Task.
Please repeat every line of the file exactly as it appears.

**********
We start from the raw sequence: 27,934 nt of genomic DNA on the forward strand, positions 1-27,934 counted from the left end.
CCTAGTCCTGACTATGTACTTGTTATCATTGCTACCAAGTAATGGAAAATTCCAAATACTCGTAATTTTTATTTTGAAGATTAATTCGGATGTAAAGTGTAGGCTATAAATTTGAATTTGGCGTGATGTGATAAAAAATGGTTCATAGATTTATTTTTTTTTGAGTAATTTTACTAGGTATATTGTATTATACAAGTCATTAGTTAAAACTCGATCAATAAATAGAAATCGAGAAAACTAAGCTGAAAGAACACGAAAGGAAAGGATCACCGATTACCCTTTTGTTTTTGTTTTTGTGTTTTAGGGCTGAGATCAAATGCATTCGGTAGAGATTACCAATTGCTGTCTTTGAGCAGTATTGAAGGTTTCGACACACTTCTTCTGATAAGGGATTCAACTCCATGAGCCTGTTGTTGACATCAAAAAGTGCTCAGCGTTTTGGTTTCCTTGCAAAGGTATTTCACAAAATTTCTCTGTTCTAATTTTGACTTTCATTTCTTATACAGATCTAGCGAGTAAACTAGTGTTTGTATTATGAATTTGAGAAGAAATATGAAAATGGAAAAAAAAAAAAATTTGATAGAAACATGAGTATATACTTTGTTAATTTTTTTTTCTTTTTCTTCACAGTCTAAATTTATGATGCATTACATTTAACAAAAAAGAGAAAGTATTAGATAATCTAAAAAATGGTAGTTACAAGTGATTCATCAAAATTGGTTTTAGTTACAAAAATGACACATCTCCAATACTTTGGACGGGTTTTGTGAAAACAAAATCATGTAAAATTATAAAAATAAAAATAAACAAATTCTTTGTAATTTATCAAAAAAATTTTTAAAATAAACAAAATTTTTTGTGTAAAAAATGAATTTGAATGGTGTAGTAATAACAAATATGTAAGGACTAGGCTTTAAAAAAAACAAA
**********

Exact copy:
We start from the raw sequence: 27,934 nt of genomic DNA on the forward strand, positions 1-27,934 counted from the left end.
CCTAGTCCTGACTATGTACTTGTTATCATTGCTACCAAGTAATGGAAAATTCCAAATACTCGTAATTTTTATTTTGAAGATTAATTCGGATGTAAAGTGTAGGCTATAAATTTGAATTTGGCGTGATGTGATAAAAAATGGTTCATAGATTTATTTTTTTTTGAGTAATTTTACTAGGTATATTGTATTATACAAGTCATTAGTTAAAACTCGATCAATAAATAGAAATCGAGAAAACTAAGCTGAAAGAACACGAAAGGAAAGGATCACCGATTACCCTTTTGTTTTTGTTTTTGTGTTTTAGGGCTGAGATCAAATGCATTCGGTAGAGATTACCAATTGCTGTCTTTGAGCAGTATTGAAGGTTTCGACACACTTCTTCTGATAAGGGATTCAACTCCATGAGCCTGTTGTTGACATCAAAAAGTGCTCAGCGTTTTGGTTTCCTTGCAAAGGTATTTCACAAAATTTCTCTGTTCTAATTTTGACTTTCATTTCTTATACAGATCTAGCGAGTAAACTAGTGTTTGTATTATGAATTTGAGAAGAAATATGAAAATGGAAAAAAAAAAAAATTTGATAGAAACATGAGTATATACTTTGTTAATTTTTTTTTCTTTTTCTTCACAGTCTAAATTTATGATGCATTACATTTAACAAAAAAGAGAAAGTATTAGATAATCTAAAAAATGGTAGTTACAAGTGATTCATCAAAATTGGTTTTAGTTACAAAAATGACACATCTCCAATACTTTGGACGGGTTTTGTGAAAACAAAATCATGTAAAATTATAAAAATAAAAATAAACAAATTCTTTGTAATTTATCAAAAAAATTTTTAAAATAAACAAAATTTTTTGTGTAAAAAATGAATTTGAATGGTGTAGTAATAACAAATATGTAAGGACTAGGCTTTAAAAAAAACAAA